A one-click attack occurs when an attacker creates a Web page (.htm or .aspx) that contains a hidden form field named __VIEWSTATE that is already filled with ViewState data. The ViewState can be generated from a page that the attacker had previously created, such as a shopping cart page with 100 items. The attacker lures an unsuspecting user into browsing to the page, and then the attacker causes the page to be sent to the server where the ViewState is valid. The server has no way of knowing that the ViewState originated from the attacker. ViewState validation and HMACs do not counter this attack because the ViewState is valid and the page is executed under the security context of the user.

By setting the ViewStateUserKey property, when the attacker browses to a page to create the ViewState, the property is initialized to his or her name. When the legitimate user submits the page to the server, it is initialized with the attacker’s name. As a result, the ViewState HMAC check fails and an exception is generated.

Check out this link for details.

7. Emails to local folder

While testing, you can have emails sent to a local folder on your computer instead of an SMTP server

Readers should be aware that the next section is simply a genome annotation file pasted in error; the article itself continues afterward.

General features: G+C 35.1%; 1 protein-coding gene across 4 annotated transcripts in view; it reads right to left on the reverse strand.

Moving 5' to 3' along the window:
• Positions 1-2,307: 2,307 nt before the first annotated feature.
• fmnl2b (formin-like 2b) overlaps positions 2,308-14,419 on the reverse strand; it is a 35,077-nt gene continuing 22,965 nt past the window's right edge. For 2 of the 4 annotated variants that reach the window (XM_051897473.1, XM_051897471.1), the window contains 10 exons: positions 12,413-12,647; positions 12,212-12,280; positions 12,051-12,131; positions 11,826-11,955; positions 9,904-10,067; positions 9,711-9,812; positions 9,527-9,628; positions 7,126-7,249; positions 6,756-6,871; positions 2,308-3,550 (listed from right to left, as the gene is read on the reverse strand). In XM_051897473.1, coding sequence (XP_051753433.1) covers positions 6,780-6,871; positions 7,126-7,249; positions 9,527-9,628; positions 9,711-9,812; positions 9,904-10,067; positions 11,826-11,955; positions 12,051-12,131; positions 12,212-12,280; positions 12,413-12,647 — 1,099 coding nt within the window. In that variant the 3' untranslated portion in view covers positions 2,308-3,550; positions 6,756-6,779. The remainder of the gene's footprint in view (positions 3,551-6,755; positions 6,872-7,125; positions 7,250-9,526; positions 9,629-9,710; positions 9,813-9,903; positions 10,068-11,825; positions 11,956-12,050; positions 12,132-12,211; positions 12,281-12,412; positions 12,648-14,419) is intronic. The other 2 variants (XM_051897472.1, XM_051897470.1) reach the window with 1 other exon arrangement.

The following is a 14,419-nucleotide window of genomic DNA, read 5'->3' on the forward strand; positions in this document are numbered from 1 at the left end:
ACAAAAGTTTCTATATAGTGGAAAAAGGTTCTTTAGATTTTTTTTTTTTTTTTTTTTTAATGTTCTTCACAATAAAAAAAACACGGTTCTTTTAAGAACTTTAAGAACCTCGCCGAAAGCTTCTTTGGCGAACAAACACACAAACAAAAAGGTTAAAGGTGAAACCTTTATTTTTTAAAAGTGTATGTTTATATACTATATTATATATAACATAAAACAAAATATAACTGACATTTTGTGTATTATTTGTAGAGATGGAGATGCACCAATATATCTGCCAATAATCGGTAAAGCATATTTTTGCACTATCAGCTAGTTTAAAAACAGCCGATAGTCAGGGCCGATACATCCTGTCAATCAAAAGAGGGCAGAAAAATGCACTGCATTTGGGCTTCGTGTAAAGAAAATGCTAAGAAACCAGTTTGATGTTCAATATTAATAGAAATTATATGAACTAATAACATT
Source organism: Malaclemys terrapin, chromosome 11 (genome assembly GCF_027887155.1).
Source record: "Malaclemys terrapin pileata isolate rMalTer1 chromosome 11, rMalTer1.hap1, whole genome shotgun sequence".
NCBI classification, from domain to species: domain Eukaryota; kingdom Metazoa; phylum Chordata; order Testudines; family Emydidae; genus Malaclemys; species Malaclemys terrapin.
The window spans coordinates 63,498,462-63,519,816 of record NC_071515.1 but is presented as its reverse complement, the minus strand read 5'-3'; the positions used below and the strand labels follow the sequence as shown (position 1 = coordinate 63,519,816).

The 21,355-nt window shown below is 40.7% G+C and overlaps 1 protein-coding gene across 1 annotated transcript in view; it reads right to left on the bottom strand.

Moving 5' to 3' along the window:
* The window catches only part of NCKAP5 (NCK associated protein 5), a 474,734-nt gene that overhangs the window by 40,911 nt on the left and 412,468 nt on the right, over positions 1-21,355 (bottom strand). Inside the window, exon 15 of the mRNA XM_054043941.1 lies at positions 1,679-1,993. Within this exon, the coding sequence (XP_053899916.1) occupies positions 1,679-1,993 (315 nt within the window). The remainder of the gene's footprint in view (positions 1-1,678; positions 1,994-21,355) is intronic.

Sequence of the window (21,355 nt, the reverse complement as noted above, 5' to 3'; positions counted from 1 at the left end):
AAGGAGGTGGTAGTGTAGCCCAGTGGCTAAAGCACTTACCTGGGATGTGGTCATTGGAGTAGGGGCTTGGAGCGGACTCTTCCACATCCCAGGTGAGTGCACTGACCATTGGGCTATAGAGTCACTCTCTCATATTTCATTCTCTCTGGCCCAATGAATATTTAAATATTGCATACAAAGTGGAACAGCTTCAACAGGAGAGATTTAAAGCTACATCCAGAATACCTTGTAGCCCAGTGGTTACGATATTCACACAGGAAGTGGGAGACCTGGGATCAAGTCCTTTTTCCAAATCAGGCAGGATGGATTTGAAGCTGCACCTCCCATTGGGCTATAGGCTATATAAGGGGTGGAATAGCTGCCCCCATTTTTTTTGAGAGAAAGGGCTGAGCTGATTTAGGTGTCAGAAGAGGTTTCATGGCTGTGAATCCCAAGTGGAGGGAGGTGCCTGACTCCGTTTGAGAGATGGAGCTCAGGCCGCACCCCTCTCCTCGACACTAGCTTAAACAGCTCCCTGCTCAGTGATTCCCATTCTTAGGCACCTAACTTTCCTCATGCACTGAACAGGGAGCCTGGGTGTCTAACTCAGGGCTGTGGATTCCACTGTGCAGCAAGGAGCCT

<smtp deliveryMethod="SpecifiedPickupDirectory">
            <specifiedPickupDirectory pickupDirectoryLocation="c:\EmailFolder\" />

This is not a complete list, but will keep adding and updating this.

C# Extension Methods

In this article, let’s know about CSharp Extension methods. Basically this feature was introduced in C# 3.0


Extension methods enable you to “add” methods to existing types. They are special kind of static method. They make it possible to extend existing types with additional methods.

Extension methods are declared by specifying this keyword on the first parameter of the methods. Extension methods can only be declared in non-generic, non-nested static classes.


1. Extend “int” datatype.

public static class MyExtensions

  public static bool IsEvenNumber(this int number)

    if (number % 2 == 0)
     return true;